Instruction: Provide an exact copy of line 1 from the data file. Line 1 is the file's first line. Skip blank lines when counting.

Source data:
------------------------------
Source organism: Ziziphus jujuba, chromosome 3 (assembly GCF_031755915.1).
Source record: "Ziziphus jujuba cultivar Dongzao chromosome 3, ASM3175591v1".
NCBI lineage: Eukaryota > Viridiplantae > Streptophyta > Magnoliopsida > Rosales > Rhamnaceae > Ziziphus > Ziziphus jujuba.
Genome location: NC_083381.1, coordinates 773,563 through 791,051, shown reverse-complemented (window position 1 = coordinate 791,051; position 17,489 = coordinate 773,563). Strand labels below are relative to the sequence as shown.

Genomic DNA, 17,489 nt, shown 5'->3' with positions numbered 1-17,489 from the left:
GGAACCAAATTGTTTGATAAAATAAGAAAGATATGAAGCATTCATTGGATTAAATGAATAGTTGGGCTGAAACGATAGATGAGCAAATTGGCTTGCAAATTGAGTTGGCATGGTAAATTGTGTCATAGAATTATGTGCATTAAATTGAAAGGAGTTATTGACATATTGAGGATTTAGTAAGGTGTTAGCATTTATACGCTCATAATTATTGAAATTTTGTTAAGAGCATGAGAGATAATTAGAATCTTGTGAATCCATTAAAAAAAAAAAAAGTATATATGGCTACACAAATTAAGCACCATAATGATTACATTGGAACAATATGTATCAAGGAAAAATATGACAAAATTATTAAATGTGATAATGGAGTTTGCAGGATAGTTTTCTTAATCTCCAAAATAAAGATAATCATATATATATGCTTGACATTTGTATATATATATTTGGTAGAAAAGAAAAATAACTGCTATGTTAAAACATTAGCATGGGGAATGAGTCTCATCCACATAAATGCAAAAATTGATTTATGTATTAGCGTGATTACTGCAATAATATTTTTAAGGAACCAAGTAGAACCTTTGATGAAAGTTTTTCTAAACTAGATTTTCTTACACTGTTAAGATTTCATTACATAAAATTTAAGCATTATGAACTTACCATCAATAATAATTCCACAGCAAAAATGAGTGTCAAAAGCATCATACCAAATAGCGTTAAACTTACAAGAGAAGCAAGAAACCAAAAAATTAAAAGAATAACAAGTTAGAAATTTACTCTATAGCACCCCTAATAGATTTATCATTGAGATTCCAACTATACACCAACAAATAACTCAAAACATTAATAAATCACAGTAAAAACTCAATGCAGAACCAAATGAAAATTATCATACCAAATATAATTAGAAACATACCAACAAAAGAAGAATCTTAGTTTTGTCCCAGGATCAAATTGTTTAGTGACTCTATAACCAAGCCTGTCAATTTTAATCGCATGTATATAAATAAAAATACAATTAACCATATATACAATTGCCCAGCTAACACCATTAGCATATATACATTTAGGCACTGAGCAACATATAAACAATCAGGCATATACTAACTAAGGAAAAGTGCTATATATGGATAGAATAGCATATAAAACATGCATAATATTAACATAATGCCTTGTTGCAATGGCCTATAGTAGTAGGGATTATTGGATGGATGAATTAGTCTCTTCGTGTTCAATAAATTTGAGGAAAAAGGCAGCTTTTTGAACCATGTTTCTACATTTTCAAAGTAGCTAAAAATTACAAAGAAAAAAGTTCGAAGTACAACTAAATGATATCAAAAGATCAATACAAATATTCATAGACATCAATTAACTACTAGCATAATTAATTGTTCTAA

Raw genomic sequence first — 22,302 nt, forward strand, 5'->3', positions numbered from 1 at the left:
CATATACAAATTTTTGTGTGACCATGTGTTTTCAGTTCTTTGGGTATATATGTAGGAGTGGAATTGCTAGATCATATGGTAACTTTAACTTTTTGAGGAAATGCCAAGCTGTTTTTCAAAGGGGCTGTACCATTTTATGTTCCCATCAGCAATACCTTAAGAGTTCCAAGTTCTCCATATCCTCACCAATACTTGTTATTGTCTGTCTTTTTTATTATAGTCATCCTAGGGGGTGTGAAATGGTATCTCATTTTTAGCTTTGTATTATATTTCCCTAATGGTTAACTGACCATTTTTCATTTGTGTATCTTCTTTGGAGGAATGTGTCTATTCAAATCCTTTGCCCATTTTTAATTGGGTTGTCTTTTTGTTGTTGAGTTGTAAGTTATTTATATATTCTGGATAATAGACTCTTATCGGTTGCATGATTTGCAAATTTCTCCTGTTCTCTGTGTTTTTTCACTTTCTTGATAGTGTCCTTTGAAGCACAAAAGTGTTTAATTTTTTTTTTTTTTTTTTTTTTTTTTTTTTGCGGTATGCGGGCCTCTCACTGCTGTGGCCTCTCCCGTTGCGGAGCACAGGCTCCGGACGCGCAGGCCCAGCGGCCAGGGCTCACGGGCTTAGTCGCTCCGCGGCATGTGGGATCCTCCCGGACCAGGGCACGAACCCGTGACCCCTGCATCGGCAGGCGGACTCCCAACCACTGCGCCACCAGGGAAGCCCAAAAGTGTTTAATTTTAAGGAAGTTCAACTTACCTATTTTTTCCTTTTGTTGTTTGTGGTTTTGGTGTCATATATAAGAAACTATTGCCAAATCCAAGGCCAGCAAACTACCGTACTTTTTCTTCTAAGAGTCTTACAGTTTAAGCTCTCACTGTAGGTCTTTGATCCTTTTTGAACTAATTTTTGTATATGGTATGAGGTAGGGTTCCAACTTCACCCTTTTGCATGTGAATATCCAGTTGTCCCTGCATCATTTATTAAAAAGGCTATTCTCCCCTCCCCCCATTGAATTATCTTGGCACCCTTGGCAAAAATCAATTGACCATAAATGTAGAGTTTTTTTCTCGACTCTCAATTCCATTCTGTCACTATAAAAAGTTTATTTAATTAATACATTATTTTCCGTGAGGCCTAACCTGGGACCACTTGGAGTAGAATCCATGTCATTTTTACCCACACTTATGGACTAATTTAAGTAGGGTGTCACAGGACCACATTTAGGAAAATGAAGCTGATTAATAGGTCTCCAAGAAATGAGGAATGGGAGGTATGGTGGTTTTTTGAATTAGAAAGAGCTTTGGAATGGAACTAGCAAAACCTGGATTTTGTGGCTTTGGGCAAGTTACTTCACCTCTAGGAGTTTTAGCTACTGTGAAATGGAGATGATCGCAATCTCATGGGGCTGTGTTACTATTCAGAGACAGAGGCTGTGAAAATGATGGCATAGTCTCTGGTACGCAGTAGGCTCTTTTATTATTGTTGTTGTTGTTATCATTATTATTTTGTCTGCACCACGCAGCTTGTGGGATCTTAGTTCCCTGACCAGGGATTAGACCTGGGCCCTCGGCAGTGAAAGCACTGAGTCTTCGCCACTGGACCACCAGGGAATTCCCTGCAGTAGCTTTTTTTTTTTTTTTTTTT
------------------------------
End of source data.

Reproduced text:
Source organism: Ziziphus jujuba, chromosome 3 (assembly GCF_031755915.1).